Mayfield is not without fault on this play either. Off the snap he locks into the right side of the field, a cardinal sin for quarterbacks aplenty. Pressure from the left side is a monumental challenge for any right-handed passer, but the stare down buys Garrett the time he needs to take Mayfield down.
Mayfield would’ve been pressured here anyway, but the stare down prevents him from sensing it and stepping up in the pocket. It’s tough to do so right away with his fifth head coach in as many years, but it’s something I’d like to see him progress on as the season moves along.
It’s understandable if it seems like I’m nitpicking here, but with the edge pressure swarming him all game, you could make a case that Mayfield’s footwork is slower than it should be. Faster mechanics would allow him to get this off in time to Moore on the curl, but once again Garrett moves past Ekwonu to prevent that from happening. The quarterback’s arm is moving forward as he gets it, so it falls incomplete.
Now clearly Mayfield’s intent is to get this ball off as soon as he can, and it’s easier said than done when your rookie left tackle is going up against arguably the league’s finest EDGE rusher. Conveniently enough, things got a bit easier transitioning to the fourth quarter, and that’s when Mayfield found some type of groove.
Shi Smith was begging Mayfield to give him the ball on the slant route, and here he did look open enough. However, this is offset when Mayfield’s patience allows the middle of the field to be completely uncovered, and he takes advantage of that by running on a red carpet to the end zone for his first touchdown as a Panther.
Passing over open receivers in the endzone is not something that Mayfield will be able to get away with consistently, but if he can use his feet on a more consistent basis than he showed on Sunday then that should help to keep defenses off-balance.
What will certainly help is if Mayfield can make more plays like the one from the very next play for the Panthers’ offense.
The corner guarding Robbie Anderson suddenly stops in his tracks, appearing to expect help over the top. Miscommunication or not, this is a bust in coverage, one the former Brown takes advantage of.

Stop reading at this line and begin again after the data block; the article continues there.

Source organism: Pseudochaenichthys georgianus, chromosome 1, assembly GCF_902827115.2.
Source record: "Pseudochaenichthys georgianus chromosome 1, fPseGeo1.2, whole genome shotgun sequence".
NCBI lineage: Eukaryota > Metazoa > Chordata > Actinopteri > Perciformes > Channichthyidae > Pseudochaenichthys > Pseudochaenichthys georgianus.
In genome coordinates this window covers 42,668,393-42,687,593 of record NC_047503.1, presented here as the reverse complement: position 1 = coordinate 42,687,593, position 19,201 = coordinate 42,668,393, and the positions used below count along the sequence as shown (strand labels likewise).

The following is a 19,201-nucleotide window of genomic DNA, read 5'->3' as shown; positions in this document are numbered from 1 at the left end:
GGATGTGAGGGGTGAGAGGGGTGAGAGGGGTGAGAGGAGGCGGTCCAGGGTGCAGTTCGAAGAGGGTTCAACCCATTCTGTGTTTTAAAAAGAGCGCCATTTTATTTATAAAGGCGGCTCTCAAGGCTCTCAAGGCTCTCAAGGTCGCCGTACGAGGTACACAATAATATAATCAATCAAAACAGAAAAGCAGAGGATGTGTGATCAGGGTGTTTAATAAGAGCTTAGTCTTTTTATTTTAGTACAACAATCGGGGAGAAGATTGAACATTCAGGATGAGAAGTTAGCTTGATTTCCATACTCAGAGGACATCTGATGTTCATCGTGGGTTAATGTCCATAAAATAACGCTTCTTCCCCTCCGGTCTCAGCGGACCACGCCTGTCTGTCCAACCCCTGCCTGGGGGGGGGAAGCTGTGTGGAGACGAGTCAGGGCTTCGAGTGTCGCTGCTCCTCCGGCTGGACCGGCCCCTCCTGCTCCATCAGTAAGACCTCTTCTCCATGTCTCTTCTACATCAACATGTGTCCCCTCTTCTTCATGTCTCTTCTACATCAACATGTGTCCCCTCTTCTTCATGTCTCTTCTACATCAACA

Mayfield launches this low fastball with plenty of velocity so that it doesn’t hang in the air for too long. I’ve seen many dismiss this as an easy play, and it’s not being thrown in the windows someone like Justin Herbert would explore, but the lower trajectory makes it easier for Anderson to haul this touchdown in.
There are also signs of Mayfield being able to work effectively inside the structure, with This play late on the go-ahead drive looking like it belonged in Kevin Stefanski’s schemes. Stefanski tailored the offense around quick, play action-oriented passing, giving Mayfield a chance to have the ball out of his hands as soon as it entered.
The option of the hand-off baits the second level of the Browns defense, leaving a hole in the middle of the field for Moore on the quick slant.
Lastly, let’s talk about Baker’s last play from scrimmage (excluding the lateral fest at the tail end of the game). Via the coaching staff, this was an RPO, and an interesting one at that. Mayfield elects to let Christian McCaffrey keep the ball, but as he does this it appears Moore has a step beyond corner Denzel Ward. It’s difficult to say if Moore would still have a favorable look if the ball stayed in Mayfield’s hands, but I would’ve liked his chances here.
It’s the difference between a go-ahead field goal and a go-ahead touchdown.
Overall, Baker Mayfield played well in the fourth quarter once the urgency set-in for Panthers’ offense. He’ll need to consistently show that kind of ability in the first three quarters as well, because he looked sluggish through the first 45 minutes of the game. His pocket movement and presence looked shaky, and frequently he found himself rolling right even when the situation didn’t call for that.
Still, he was at least able to drive the Panthers into field goal range at the very end. Maybe if he hangs onto the RPO at the very end we’ll be singing a different tune about his Panthers debut. But in between the good, there’s a lot of growing pains Mayfield will need to overcome if he intends to be the franchise guy in Carolina.